Some SEO companies let their clients walk right by them without a second glance. They are excellent at getting their company found in the SERPs, but they drop the ball when it comes to marketing to their own client base.
I read a study a short time ago from the branding and marketing firm Hinge entitled 'How Buyers Buy'. They revealed numerous important facts such as:
- What consumers want to see in their marketing.
- What potential clients are most important when choosing a firm to work with.
- Which fears clients are most worried about.
This really got me thinking about how disenchanted SEOers have become with the market and how many of them are fighting to get work. So I did a little investigating. Investigated what, you ask? I had one simple question:
"How many SEO companies fail to address the needs of their clients in their own web copy? Or even in their business model?"
Now, I obviously have no idea what goes on after the customer sends a message through the contact page (those of you without one: Get one! You know who you are!). But, what I did see on company websites was interesting to say the least.
In the study I mentioned previously, it said 63.7% of clients didn't know about the services offered by a company. Of that percentage, 68% said they were actually 'interested in one or more new services.' (Pg 12 of 'How Buyers Buy').
This can't be accurate...can it? Well, it's safe to say that it has to be pretty close. Many of the SEO company websites I looked at failed to list all of the services they had to offer. Some didn't even have a services page (or had it in disguise under some fancy name).
Some did have a services page, but when they listed their services, there was no way of knowing exactly what was involved in those services, how they could help, or even what they meant. These might be pretty self-explanatory, but for the regular web user or company bigwig, those fancy words mean nothing.
You all know how it works.
Someone at the company says 'our website isn't doing what it's supposed to' and the reply is 'fix it.' So they search around on the web for a bit and see 'search engine optimization'. Hey, that's exactly what they need right? Now they have to convince the one holding the money of that.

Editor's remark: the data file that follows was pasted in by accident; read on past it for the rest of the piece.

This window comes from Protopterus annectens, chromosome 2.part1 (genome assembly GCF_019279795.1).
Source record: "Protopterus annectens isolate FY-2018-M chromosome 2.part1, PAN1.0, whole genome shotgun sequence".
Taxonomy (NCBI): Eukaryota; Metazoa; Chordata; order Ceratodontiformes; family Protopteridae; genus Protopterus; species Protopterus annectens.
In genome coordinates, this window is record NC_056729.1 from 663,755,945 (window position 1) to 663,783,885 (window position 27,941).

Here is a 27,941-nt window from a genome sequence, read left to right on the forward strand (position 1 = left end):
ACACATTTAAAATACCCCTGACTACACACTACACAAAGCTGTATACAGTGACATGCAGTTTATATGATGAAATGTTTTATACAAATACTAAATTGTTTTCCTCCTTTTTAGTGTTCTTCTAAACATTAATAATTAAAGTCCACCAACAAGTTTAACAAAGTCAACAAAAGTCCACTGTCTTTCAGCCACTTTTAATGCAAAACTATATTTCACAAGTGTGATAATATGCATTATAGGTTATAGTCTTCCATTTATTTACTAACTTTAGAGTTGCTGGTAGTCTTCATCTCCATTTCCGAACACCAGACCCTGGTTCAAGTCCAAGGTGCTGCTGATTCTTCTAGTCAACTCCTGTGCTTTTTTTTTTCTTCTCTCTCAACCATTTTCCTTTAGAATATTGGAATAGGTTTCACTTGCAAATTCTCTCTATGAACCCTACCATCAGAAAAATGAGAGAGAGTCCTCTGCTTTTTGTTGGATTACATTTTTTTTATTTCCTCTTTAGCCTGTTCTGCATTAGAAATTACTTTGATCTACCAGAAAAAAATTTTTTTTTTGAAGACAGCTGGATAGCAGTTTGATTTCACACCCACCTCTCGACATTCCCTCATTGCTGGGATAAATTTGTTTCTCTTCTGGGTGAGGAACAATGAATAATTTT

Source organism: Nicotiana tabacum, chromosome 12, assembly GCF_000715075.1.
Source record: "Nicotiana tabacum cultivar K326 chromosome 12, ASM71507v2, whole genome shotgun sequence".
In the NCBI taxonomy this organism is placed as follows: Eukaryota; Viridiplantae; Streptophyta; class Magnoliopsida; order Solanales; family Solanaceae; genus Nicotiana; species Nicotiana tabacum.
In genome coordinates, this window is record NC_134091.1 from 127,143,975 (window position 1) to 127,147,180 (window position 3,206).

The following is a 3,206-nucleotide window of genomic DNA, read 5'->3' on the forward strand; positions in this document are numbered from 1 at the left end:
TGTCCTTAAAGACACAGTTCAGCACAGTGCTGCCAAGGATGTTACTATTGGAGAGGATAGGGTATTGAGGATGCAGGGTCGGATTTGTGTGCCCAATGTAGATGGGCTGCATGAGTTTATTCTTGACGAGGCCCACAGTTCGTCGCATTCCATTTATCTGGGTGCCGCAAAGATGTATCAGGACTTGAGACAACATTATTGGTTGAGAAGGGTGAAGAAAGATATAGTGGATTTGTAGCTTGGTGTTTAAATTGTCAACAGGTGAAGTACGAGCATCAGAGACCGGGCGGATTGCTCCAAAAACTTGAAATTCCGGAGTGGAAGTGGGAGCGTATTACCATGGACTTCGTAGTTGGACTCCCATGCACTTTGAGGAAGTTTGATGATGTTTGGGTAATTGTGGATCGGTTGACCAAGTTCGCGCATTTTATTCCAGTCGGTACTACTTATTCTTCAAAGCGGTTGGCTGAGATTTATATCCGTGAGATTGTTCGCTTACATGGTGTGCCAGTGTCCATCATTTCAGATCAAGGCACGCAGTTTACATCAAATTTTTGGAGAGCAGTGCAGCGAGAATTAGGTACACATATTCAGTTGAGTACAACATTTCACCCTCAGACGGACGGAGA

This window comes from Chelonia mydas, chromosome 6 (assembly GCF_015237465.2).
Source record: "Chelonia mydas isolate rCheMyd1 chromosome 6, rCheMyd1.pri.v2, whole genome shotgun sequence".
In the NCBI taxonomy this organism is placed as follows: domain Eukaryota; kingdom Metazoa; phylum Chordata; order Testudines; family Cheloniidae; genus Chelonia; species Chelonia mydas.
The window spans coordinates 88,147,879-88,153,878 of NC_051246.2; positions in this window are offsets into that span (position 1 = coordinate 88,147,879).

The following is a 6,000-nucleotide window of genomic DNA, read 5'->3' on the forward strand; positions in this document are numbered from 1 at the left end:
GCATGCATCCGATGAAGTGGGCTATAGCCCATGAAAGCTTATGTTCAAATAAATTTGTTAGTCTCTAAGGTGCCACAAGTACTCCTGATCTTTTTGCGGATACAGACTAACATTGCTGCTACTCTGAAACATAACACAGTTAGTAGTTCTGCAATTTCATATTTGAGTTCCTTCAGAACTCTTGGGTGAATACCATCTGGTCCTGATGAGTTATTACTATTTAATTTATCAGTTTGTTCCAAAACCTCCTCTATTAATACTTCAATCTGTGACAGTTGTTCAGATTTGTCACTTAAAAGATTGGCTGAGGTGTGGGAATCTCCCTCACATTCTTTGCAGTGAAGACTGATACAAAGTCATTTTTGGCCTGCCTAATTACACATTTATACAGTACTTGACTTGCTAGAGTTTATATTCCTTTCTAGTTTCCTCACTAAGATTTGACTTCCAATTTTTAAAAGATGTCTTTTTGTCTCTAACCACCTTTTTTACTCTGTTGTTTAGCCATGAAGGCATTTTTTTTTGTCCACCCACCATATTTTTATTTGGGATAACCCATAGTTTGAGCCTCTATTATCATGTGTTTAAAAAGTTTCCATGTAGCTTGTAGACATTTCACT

Many of the websites I looked at had no pages that helped convince the reader that SEO tactics can really help. There was no attempt to dispel the horrid myths surrounding the industry. Nadda.
Just a home page spouting something about the company being an award winning, expert SEO company who wants my money. Granted, this is the end goal of the company, but there's nothing in it for the customer.
My suggestion, give them something they can take to a clueless CEO. Give them something that makes you look like the best thing for the client since the invention of money. At the same time, make sure this shows you as being a highly rated expert. You'll find that when they do hire you, there's less fighting and arguing because that client already sees you as the leading expert in SEO that you are.
Find you're getting too many clients who want the top spot in Google for every keyword they can think of and they only want to pay you a couple hundred? No surprise.
For those who have never worked with an SEO before, it is impossible to really know what those kinds of professional services are worth. Consider offering a 'starter package' or something that will help show the client what kind of price range your company falls in. There's no surprises for them, and no time wasted for you.
So, what do you think? Make sense?
Angie Haggstrom is the Senior Copywriter and Consultant at Angie's Copywriting Services, specializing in online and offline content including SEO web copy, brochures, and more. A Twitter and blogging fanatic, you'll find she chats about SEO, Social Media, business, marketing, and just about anything else she finds interesting along the way.